As the scientific software community looks toward platforms in the 50-100 Pflop/s range, the characteristics of the design space it confronts - forced reductions in processor clock speeds, new power constraints, anemic improvement in communication latencies, exponential escalation in the number of computing elements, and the revolutionary increase in component heterogeneity - raise a host of difficult and unsolved problems. To create software capable of extracting a significant percentage of theoretical peak performance on systems at extreme scale, the scientific community will need groundbreaking innovations in their algorithms, as well as in their ability to control massive parallelism in multiple dimensions of the software architecture.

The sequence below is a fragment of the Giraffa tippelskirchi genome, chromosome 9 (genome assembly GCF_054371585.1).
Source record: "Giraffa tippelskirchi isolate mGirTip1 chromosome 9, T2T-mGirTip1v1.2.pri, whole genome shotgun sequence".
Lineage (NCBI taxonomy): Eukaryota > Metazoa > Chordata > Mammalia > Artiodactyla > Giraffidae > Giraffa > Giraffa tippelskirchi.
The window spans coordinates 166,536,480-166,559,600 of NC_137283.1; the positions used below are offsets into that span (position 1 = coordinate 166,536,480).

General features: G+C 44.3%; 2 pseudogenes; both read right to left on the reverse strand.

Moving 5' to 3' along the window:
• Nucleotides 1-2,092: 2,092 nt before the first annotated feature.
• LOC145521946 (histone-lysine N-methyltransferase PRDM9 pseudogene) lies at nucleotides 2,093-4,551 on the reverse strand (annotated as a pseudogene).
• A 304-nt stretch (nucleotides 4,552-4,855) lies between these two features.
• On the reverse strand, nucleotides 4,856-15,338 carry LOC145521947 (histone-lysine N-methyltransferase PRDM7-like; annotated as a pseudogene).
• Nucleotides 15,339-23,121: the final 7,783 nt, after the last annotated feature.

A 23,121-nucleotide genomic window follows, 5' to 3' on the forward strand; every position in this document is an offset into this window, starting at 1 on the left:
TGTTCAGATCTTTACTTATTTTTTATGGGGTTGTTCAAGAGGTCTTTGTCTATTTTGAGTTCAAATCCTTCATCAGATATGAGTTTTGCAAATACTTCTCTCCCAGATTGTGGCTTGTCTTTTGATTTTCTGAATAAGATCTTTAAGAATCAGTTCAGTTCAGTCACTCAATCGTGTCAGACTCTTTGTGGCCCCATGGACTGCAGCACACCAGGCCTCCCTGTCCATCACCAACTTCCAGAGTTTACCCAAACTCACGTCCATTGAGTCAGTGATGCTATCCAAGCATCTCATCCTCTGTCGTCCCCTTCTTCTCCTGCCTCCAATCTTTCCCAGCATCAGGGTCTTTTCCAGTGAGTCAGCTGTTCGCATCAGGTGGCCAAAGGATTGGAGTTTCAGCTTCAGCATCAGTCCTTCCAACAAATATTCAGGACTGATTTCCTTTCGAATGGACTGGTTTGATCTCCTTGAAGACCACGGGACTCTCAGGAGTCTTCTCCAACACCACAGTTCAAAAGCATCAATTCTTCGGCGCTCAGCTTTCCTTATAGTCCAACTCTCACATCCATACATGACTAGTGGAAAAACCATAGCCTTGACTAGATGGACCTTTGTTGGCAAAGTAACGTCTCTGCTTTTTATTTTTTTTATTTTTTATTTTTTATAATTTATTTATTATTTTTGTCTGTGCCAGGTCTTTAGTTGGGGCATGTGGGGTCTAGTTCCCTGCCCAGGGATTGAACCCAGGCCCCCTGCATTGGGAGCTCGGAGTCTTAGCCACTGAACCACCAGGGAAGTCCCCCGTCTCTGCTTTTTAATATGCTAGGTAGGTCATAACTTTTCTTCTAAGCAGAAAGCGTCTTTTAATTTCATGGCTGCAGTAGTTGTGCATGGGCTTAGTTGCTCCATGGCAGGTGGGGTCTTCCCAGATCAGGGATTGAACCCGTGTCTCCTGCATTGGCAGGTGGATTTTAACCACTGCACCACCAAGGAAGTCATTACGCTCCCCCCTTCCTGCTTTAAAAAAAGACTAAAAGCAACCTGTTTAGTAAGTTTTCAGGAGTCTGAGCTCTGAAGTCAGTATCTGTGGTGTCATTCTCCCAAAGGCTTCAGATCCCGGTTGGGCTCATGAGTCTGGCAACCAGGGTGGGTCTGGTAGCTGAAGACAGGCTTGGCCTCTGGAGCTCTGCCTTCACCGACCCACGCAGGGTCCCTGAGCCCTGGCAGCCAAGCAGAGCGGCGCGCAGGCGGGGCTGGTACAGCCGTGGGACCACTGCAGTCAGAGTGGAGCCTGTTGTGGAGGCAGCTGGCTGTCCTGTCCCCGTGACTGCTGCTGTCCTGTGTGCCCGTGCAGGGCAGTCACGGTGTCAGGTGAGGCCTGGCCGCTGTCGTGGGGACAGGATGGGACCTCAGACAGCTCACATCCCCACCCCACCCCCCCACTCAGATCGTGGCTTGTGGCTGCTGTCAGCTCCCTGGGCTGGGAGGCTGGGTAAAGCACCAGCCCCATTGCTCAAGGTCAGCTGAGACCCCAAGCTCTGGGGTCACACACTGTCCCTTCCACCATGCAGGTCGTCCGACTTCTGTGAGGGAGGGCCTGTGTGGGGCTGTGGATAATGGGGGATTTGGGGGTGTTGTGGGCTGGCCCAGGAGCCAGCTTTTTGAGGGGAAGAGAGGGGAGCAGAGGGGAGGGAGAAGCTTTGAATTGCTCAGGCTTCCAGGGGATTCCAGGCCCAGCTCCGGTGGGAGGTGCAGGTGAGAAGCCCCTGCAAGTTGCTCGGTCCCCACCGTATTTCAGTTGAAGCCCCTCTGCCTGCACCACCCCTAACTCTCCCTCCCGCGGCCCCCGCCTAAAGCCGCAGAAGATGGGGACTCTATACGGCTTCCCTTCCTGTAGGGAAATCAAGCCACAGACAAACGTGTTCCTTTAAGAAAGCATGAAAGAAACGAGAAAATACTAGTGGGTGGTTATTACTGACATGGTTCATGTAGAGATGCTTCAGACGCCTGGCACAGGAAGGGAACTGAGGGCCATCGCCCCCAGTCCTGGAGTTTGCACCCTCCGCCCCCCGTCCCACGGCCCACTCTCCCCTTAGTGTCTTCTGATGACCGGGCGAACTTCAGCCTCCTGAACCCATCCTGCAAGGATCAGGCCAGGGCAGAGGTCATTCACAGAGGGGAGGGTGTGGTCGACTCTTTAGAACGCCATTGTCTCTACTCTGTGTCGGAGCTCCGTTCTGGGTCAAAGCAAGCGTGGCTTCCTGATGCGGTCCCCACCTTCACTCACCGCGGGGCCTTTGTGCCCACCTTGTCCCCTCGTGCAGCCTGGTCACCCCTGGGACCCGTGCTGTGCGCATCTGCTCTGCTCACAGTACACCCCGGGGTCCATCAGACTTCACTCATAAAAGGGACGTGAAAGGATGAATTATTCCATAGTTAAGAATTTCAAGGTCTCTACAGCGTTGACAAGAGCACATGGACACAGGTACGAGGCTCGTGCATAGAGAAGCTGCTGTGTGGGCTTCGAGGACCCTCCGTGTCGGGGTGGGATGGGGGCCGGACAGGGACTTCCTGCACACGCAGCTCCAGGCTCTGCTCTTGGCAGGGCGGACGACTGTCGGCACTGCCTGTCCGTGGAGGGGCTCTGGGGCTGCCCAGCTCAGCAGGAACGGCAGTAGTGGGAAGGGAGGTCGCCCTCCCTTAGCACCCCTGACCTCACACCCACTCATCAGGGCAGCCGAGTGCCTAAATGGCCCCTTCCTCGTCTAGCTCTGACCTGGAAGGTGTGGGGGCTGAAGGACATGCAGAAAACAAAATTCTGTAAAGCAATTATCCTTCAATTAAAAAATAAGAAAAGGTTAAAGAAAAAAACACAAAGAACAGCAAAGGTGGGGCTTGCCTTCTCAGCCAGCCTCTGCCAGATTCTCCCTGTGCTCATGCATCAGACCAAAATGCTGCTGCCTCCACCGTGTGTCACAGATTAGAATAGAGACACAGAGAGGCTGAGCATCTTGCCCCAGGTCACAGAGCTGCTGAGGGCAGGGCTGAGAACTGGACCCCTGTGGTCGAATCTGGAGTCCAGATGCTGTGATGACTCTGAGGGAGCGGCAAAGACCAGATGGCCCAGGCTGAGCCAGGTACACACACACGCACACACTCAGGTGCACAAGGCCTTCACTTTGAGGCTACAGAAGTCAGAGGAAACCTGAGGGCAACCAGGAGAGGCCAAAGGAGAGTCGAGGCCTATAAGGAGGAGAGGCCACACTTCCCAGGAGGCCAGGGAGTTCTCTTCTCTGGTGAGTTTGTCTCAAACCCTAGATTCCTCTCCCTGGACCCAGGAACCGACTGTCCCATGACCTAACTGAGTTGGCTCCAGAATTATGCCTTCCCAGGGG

In this talk I introduce several concepts and techniques evolving around flexible runtimes targeted at efficient management of fine-granularity task dependencies and their scheduling on dynamic heterogeneous resources. Domain specific languages and programming paradigms developed on top of this runtime will be presented and exemplified, highlighting the adaptability of the runtime for problems generated from diverse scientific fields.